Johnson will take over as chief executive officer on Nov. 1, replacing Myron Ullman in the midst of a sales turnaround. The third-biggest U.S. department-store chain aims to hold onto growth amid the slowing economic recovery and surging costs for materials such as cotton.
“It’s our job to rethink everything,” Johnson, 52, said in a telephone interview yesterday after the announcement. “Retailing’s always been about creativity, it’s about creating exciting new ways for people to shop, new products for people to purchase, new ways to do things.”
Johnson can make Plano, Texas-based J.C. Penney stand out, especially in an industry where many consumers can’t tell the difference between competitors, by improving customer service and adding exclusive brands, said New York retail consultant Robin Lewis.
“It’s injecting rocket fuel into Mike Ullman’s growth strategies of turning J.C. Penney into a more exciting brand,” said Lewis, also chief executive officer of the Robin Report. “It’s placing a huge expectation on him.”
Investors put their faith in Johnson yesterday by pushing the stock up the most since 2000. While he may not open Genius Bars next to dressing rooms to move merchandise, his track record may foreshadow success: Apple’s sales per square foot last year were almost 30 times those of J.C. Penney and two- thirds higher than luxury jeweler Tiffany & Co. (TIF)
“He’s kind of the CEO from central casting,” said Howard Gross, head of the retail and fashion practice at executive search firm Boyden. “He really does understand how to differentiate one business from another.”
Johnson led Target Corp. (TGT)’s foray into home design before joining CEO Steve Jobs at Cupertino, California-based Apple in 2000. At Target, Johnson added cachet to the Midwestern discount chain by focusing on originality -- bringing in architect Michael Graves to create a home collection and adding brands such as Calphalon. Designers like Isaac Mizrahi followed, luring fashion- and budget-conscious shoppers and helping the merchant stand apart from Wal-Mart Stores Inc. (WMT)
At Apple, he and Jobs placed stores in heavily trafficked, premium-rent areas like New York’s Fifth Avenue or Regent Street in London. They loaded the stores with employees to help demonstrate the products to customers and organized splashy product launches that had hundreds lining up for a taste of Apple.
At J.C. Penney, which sells thousands of items, Johnson says he plans to help the chain stay on the right path, just run faster. In taking over the retailer, he’ll oversee more than 1,100 stores, more than triple the amount Apple has.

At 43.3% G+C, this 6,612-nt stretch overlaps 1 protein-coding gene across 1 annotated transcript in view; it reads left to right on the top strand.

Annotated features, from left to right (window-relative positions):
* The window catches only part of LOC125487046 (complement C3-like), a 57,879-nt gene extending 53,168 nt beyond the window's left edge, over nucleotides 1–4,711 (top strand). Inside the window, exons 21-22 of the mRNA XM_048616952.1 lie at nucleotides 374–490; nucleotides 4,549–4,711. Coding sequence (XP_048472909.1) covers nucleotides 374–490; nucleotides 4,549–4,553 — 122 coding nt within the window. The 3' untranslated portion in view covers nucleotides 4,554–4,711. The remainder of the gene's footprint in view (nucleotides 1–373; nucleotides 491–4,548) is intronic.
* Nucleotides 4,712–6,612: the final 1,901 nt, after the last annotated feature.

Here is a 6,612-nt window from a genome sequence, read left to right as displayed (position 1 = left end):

Among his supporters is J.C. Penney’s largest investor, William Ackman, who called Johnson’s hire “a credit to the company.” He joined J.C. Penney’s board this year after his firm, Pershing Square Capital Management LP, disclosed a 16.5 percent stake in October and pushed the chain to improve performance.
J.C. Penney fell $1.25, or 3.5 percent, to $34.12 at 4 p.m. in New York Stock Exchange composite trading. The shares jumped 17 percent yesterday.
Sales had dropped for three straight years before gaining 1.2 percent to $17.8 billion in 2010. Under Ullman, the chain had sped up cost-cutting to improve profitability, looking to shield itself from the faltering U.S. economy.
Ullman, 64, took over at J.C. Penney in 2004, in the midst of a sales revival. He opened stores outside of malls, added Sephora make-up boutiques to stores and introduced designer brands by Liz Claiborne, Mango and Jones New York. He and J.C. Penney approached Johnson several years ago about a succession plan, said Ullman, who will become executive chairman.
“I felt from the beginning that he was one of the one or two people who could really transform this company from the level we envisioned, and he just wasn’t ready at that time,” Ullman said.
Now that he is, he’s receiving a grant of 1.66 million restricted shares valued at $50 million, based on J.C. Penney’s closing price June 13. The award is intended to help compensate for intended equity awards from Apple. He also invested $50 million of his own money to buy warrants that can’t be sold for six years.
Still, Johnson faces a different environment. Increasing unemployment and gas prices have forced some customers to curb shopping trips. That means J.C. Penney has to offer something extra to distinguish itself from competitors, said Boyden’s Gross.
“This is no slam dunk,” Gross said. “You can take the best and the brightest, and it’s not going to be an easy job.”